GeoX - An Easy to Use Rails Geocoding Engine

  1. 0.2.0 (10/21/07)


GeoX is a geocoding interface written for Ruby on Rails applications. It will geocode locations using MapQuest, Yahoo, Google or another engine of your choice (you have to write interface shell though, or ask me and maybe I'll do it!).

Opinions on Geocoders

Right now (9/24/07) Google seems to be offering the best geocoding services. But a year ago, Yahoo was. That's why I built this tool - it should be totally transparent to switch providers and GeoX makes it how it should be. Update (10/21/07) - Yahoo seems to fixed some issues like sending back inaccurate/duplicate geocodes as well as returning all their result addresses in upper case.

Getting help

There is a GeoX mailing list you can subscribe to, to get notifications of new versions and to ask questions. To subscribe send an email to:

Installing GeoX

  • GeoX is a very easy to use geocoder for Ruby on Rails. You can obtain the latest version with this command from the root of your Rails application:
    • Unix/Mac?:
      ./script/plugin install svn://
    • Windows:
      ruby script/plugin install svn://
  • Usage is simple. Once installed per above instructions, read the README file in your rails app folder:

Installing Specific Geocoders

Make sure to put your API keys for your preferred engines in constant value in RAILS_ROOT/config/geox_api_keys.rb file. You only have to fill it out for engines you will use! Remember "RAILS_ROOT" is not a folder itself but a symbol indicating you fill in the folder where you installed your rails app!

Here are examples of what your key file will look like:

module GeoX
  MAPQUEST_API_KEY = 'your_key_goes_here..'
  GOOGLE_API_KEY = 'your_key_goes_here..'
  YAHOO_API_KEY = 'your_key_goes_here..'

Required Libraries

You must have the following gems or libraries installed to use this tool:

'rubygems' # often available by default
'hpricot' # Google for install instructions - pretty easy if you don't compile from source code!
'open-uri' # available by default
'cgi' # available by default

The only Rails dependency is on ".blank?" which is such a handy function I couldn't resist. If you want this dependency removed, drop me a line: science AT Otherwise this thing can run in Ruby w/out Rails easily.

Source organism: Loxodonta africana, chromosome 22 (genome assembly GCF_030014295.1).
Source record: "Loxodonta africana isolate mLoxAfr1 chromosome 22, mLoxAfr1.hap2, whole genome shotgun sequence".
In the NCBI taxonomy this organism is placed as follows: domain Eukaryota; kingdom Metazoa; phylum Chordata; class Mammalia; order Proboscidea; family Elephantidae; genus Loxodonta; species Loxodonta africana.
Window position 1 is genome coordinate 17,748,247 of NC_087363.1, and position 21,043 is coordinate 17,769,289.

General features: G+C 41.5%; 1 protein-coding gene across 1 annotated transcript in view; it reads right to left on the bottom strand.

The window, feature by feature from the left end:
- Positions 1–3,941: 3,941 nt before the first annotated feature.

Once you've installed the system into your Rails application, you can run tests of GeoX from the root of your rails application (nice, huh?):

  rake geox:test


Using the GeoX::Geocoder is quite simple. You can look in the ./test/geox_test.rb file for lots of examples. Here are some basic examples:

 require 'geox'
 geocoder = => GeoX::Google) # uses the google engine
 location = {:address => '701 Ocean St', :post_code => '95060'}
 geocode = geocoder.geocode(location)
 puts geocode.inspect # geocode will be a hash containing the geocode data returned from the server

Configuring Network Failover

If you want network failover, so that if your primary provider fails to give a geocode, you can have a backup provider, then simply pass an array of Geocode Engines, like this sample code:

 require 'geox'
 # uses the google engine first, but will rollover to Mapquest then Yahoo during failures
 geocoder = => [GeoX::Google, GeoX::MapQuest, GeoX::Yahoo]) 
 location = {:address => '701 Ocean St', :post_code => '95060'}
 geocode = geocoder.geocode(location)
 puts geocode.inspect # geocode will be a hash containing the geocode data returned from the server

Usage Notes

The main "geocode" function returns an array of object instances descended from "Geox::Geocode" - It can be one of:


If multiple objects are returned, it means that the backend geocoder could not decide which of them is right. You should have your user pick one of the choices or otherwise disambiguate. Picking the first item in the array is not really a good solution to this dilemma. If no geocode was found at all, an empty array is returned. Each returned Geocode instance returned will have several attributes:

  • address
  • city
  • state
  • county
  • country
  • latitude
  • longitude

You can access these attributes just like any Ruby object:


What values are actually available will depend on the backend geocoding engine you are using.

You can also evaluate your geocode instance to see how specific it is:

 puts "Very specific!" if geocode < GeoX::Block
  • "<" means that the instance being compared is MORE specific geographically (tighter range of error) than the right hand comparision
  • ">" means that the instance is LESS specific

You can also compare two instances:

 puts "Street wins!" if <

Note, it's best to use the following syntax to see if your instance is of a particular kind

 puts "City level coding" if geocode.kind_of?(GeoX::City)


When the geocoder fails to obtain results it returns an array with instance(s) or subclassed instance(s) of GeoX::Failure These are GeoX::Geocode classes but they are not comparable to other Geocode classes. You can tell them apart programmatically because they respond differently to the Geocode.success? method as so: # true! # false!

You see, success is a state of the instance when it's created. Geoengines don't return a Street level instance unless they found street level results.